Published on November 22, 2016
Deepak Chopra MD (official)
Founder, Chopra Foundation
Decisions come our way every day, and we have to know in advance how good decisions are actually made. A constant theme in my posts is that awareness is the key to success. This applies most strongly when it comes to making decisions. Yet most people base their decisions almost solely on how they acted in the past. Their minds are habituated to a certain style of thinking, which means that they are ill-equipped for new, unexpected challenges.
Decisions lead to actions, which is why they are important to begin with. But just as important is the sequence of steps that leads up it. A series of steps must be fully mastered; otherwise, action becomes erratic and unreliable. All-important action plans follow the same template.
What makes action far more difficult in the real world than any model can indicate is that all seven steps are generally present at the same time—challenges don't arrive in a neat linear sequence like boxcars on a railroad track. Every day is filled with things to assess, advice from others, and so on. This constant overlapping and merging means that you can't rely on a simple formula for action. Anyone who reads the biographies of great generals or captains of industry quickly realizes that the "fog of war" could be called "the fog of leadership" just as well. It takes consciousness to negotiate your way through murky situations. In most situations of great importance, this comes down to group consciousness - a decision-maker with a good team behind him has a better chance of arriving at effective action in time to make a difference.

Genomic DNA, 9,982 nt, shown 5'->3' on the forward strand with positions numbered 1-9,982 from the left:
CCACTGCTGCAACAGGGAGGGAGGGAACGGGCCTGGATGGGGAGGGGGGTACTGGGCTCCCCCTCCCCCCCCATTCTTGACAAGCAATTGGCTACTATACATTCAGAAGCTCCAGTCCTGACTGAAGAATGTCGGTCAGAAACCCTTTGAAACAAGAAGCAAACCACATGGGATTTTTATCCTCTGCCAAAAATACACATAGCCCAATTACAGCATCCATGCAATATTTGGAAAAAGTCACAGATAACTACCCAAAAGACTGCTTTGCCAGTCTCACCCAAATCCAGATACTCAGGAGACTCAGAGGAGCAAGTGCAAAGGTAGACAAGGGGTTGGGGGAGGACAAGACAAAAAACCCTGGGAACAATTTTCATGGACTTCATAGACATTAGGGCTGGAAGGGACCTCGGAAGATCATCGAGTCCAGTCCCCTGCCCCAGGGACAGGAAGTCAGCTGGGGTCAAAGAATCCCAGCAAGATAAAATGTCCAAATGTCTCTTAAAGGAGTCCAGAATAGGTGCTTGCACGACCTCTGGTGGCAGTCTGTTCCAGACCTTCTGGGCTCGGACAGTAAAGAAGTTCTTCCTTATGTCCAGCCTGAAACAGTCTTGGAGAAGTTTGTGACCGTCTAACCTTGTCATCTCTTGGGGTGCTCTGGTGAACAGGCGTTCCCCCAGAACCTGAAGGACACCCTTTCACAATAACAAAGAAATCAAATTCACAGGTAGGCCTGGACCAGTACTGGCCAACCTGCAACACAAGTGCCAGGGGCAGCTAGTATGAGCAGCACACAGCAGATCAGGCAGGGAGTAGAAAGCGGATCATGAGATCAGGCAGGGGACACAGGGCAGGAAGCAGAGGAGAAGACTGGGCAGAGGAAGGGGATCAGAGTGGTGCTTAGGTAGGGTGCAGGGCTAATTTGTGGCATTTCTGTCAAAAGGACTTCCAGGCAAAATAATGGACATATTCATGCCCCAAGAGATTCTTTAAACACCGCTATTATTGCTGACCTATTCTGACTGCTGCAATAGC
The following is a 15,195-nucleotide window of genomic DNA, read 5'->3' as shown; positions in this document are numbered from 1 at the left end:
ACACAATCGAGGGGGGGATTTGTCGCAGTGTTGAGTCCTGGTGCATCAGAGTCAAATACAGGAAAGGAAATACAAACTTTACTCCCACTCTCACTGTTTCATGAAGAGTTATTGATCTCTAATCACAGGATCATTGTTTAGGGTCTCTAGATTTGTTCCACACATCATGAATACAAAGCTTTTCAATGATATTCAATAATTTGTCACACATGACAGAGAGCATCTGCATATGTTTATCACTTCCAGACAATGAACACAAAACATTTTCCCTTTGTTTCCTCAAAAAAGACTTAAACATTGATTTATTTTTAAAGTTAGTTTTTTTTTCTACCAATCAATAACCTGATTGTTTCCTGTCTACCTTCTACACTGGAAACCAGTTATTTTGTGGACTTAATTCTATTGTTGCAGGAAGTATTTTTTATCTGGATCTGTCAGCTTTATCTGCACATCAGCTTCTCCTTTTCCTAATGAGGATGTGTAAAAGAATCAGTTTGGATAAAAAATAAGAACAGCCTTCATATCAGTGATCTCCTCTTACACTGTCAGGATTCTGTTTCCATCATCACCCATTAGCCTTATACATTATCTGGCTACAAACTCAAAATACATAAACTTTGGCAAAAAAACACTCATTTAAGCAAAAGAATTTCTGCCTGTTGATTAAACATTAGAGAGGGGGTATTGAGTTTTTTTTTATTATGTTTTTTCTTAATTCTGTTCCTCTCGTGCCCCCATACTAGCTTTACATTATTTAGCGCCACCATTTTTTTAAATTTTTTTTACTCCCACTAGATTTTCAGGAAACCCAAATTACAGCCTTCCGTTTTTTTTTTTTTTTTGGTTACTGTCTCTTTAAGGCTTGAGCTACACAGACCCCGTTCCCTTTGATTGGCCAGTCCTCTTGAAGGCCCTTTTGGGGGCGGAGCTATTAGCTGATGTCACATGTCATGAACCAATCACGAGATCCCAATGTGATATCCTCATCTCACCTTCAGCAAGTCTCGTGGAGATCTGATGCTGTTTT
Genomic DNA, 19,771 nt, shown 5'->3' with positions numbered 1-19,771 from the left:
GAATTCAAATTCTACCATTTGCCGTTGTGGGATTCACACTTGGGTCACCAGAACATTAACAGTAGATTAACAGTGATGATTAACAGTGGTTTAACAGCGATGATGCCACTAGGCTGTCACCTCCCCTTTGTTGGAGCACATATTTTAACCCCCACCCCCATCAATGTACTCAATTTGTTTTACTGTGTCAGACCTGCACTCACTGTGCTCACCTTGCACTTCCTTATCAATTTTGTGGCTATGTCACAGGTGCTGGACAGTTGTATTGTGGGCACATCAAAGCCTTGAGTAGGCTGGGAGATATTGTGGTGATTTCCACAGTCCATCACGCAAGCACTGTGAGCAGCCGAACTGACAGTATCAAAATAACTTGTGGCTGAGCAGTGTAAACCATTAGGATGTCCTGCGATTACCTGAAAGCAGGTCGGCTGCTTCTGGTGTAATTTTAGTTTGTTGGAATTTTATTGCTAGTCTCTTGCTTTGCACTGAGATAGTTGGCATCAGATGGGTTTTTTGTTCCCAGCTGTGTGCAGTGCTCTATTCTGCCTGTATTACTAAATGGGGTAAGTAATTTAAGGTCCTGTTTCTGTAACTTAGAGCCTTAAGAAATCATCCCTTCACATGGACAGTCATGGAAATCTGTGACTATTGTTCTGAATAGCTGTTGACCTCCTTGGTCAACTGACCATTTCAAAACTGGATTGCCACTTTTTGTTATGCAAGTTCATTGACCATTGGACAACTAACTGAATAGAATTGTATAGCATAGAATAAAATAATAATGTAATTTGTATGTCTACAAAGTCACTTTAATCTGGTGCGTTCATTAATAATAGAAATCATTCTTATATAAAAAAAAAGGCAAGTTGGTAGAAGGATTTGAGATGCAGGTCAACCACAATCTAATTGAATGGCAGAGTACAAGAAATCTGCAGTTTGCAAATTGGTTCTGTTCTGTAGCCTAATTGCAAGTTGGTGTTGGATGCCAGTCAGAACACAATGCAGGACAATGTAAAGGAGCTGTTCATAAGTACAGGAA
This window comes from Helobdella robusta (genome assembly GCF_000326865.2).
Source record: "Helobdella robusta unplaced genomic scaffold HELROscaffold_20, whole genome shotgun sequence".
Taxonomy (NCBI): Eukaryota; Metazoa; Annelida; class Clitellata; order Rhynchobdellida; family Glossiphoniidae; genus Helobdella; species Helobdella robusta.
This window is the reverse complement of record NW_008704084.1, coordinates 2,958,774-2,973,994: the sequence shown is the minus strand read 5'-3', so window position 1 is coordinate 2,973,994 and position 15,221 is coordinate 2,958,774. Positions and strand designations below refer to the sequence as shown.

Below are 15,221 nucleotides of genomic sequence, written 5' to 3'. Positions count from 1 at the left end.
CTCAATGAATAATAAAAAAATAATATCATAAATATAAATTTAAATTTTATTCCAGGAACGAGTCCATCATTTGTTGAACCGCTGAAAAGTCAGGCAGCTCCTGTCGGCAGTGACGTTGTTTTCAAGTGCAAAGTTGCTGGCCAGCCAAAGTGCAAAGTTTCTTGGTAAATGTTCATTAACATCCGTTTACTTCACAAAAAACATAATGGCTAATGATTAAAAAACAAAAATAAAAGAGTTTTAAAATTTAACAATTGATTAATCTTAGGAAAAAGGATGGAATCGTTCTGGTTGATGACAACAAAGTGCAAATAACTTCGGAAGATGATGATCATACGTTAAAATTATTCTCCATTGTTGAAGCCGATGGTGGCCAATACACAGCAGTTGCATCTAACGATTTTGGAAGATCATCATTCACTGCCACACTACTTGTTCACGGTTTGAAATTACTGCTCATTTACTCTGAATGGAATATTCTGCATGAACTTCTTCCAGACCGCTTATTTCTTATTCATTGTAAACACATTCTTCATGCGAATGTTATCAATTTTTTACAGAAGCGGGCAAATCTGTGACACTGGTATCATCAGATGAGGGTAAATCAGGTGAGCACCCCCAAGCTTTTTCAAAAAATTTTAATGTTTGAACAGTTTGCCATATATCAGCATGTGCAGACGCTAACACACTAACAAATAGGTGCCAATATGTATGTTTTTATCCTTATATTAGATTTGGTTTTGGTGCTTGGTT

This is good advice, much of it appealing to common sense. But it skews decision-making toward the cool-headed and rational. That's fine in the classroom; it bears little resemblance to decision-making in real life, which is fraught with stress, time pressure, deadlines, internal squabbles, conflicting aims, anxiety, and the pervasive confusion that afflicts "the fog of war" but hardly stops there.
Psychological studies have shown that emotions cannot be separated from reason, and experiments that attempt to isolate rational thinking have almost entirely failed. For example, buyers will pay too much for retail goods if they are in either a bad mood (which makes them impatient to get the whole thing over with) or a good mood (which makes them feel over-confident and generous). Bidders will go over their limit in the heat of auctions, and they will even pay more than an item is worth if there's a rival they want to beat.
The focus necessarily turns to an arena that is hard to document and analyze in leadership courses. In this arena are intangibles of mood, temperament, personal chemistry, group behavior, social dynamics, and so on. Skill in these areas is real and invaluable, and the lessons to be learned need to begin early on. They look different from the rational angle taken so often in case studies.